A tentative diagnosis of myotonia can be made on the basis of age and clinical signs of stiff gait, muscle bulging, and prolonged contractions after muscle stimulation. Definitive diagnosis of myotonia requires electromyographic examination. Affected muscle manifests pathognomonic, crescendo-decrescendo, high-frequency repetitive bursts with a characteristic sound, often likened to a dive bomber. Myotonia dystrophica shows dystrophic changes in muscle biopsies not present in myotonia congenita. Dystrophic changes include ringed fibers, numerous centrally displaced myonuclei, sarcoplasmic masses, and an increase in endomysial and perimysial connective tissue. Fiber type grouping and atrophy of both type I and type II muscle fibers may be present.

Horses with myotonia congenita or dystrophica are rarely serviceable, and euthanasia is usually warranted in dystrophic foals because of the severity of stiffness and atrophy that develop over time. Conclusive evidence regarding the genetic basis of this disorder in horses is still not available.

Hyperkalemic Periodic Paralysis

Hyperkalemic periodic paralysis is an autosomal dominant trait affecting Quarter Horses, American Paint horses, Appaloosas, and Quarter Horse crossbreeds worldwide. The point mutation in the voltage-dependent skeletal muscle sodium channel alpha subunit occurs in ~4% of Quarter Horses; however, this percentage is much higher in halter and pleasure horse performance types.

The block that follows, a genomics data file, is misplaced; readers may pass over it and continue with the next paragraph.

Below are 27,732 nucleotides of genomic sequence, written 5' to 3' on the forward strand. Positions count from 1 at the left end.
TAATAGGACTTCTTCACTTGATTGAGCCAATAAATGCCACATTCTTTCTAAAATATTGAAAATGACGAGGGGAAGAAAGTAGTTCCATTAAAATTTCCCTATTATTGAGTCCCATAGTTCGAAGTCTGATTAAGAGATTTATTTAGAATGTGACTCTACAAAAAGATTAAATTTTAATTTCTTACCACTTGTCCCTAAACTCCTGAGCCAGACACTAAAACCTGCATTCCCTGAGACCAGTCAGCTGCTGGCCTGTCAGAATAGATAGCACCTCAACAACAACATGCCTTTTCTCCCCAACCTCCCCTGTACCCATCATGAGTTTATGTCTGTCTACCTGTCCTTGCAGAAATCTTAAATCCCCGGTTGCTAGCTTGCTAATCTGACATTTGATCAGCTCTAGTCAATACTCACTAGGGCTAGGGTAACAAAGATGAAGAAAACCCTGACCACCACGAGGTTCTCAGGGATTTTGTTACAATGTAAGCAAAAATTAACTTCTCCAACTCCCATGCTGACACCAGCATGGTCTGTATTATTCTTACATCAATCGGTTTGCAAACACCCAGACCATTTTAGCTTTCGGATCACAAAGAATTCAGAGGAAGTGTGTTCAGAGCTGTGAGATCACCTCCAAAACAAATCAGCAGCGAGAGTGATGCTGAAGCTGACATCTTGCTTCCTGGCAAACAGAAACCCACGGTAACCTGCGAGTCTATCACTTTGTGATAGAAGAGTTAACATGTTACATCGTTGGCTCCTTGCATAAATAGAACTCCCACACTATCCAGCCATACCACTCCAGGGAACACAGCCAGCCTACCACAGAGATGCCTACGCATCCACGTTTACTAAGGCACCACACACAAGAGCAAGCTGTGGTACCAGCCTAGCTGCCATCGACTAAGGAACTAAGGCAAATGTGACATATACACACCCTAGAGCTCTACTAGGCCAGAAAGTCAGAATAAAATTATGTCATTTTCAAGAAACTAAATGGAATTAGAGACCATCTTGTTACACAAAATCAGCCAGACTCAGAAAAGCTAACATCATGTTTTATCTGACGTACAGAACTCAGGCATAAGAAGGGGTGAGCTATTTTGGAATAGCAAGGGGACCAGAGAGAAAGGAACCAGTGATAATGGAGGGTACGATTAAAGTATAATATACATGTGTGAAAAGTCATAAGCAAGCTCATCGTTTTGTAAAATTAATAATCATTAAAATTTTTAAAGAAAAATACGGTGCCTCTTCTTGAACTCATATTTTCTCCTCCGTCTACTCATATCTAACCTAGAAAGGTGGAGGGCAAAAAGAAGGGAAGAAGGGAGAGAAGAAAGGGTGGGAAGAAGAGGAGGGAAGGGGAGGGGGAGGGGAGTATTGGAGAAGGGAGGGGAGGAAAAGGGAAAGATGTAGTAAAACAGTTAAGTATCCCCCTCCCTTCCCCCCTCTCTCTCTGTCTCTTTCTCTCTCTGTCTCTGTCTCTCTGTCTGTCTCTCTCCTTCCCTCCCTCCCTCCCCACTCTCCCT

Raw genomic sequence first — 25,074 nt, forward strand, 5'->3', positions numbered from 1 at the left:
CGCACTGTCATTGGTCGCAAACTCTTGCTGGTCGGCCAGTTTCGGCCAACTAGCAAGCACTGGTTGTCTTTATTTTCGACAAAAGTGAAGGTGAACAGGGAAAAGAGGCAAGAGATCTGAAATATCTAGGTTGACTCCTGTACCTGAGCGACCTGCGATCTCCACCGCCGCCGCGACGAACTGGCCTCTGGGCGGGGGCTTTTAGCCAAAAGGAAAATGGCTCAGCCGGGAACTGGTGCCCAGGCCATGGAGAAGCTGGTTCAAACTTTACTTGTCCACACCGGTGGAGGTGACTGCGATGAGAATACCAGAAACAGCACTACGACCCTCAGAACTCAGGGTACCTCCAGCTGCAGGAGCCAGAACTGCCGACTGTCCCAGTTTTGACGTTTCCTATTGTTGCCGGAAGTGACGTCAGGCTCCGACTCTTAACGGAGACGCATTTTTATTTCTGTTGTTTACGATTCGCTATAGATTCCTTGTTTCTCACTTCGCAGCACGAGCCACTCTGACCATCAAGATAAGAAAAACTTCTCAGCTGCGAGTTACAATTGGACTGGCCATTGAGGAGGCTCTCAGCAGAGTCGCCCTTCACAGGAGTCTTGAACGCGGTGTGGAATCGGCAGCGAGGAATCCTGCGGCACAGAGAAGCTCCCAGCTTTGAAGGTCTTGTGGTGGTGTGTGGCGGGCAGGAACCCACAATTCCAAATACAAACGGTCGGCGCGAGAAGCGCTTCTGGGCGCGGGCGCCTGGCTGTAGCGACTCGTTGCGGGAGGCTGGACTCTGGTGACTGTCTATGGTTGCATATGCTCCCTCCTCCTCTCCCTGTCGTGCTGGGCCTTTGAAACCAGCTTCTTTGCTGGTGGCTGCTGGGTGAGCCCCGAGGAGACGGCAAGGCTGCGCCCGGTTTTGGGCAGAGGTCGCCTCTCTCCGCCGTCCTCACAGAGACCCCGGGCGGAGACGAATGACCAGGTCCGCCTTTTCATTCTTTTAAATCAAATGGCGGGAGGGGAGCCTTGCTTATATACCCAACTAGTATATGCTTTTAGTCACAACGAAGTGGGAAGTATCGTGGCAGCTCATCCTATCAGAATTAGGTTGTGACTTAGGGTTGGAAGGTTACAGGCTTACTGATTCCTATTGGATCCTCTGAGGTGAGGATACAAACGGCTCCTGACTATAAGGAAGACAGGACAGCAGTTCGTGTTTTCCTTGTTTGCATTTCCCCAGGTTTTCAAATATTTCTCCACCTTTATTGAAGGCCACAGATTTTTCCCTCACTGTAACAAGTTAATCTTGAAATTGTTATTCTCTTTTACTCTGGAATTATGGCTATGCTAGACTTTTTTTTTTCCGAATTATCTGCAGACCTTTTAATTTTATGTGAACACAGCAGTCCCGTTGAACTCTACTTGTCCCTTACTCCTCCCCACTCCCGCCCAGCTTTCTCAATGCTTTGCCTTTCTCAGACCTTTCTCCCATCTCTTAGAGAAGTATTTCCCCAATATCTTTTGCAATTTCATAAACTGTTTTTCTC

Horses may be subclinically affected. Clinical signs of intermittent muscle fasciculations and weakness are first identified in foals to horses 3 years of age. Homozygous horses are often more severely affected and may be identified at a younger age than heterozygotes. A brief period of myotonia often occurs initially, with some horses showing facial myotonia and prolapse of the third eyelid. Muscle fasciculations, beginning on the flanks, neck, and shoulders may become more generalized. Although most horses remain standing during mild attacks, weakness with swaying, staggering, dogsitting, or recumbency may occur, with severe attacks lasting 15–60 minutes or longer. Heart and respiratory rates may be increased; however, horses remain relatively bright and alert. Respiratory distress occurs in some horses as a result of upper respiratory muscle paralysis. Once episodes subside, horses regain their footing and appear normal with absent or minimal gait abnormalities. Young horses that are homozygous for the HyPP trait may have respiratory stridor and periodic obstruction of the upper respiratory tract that can be fatal.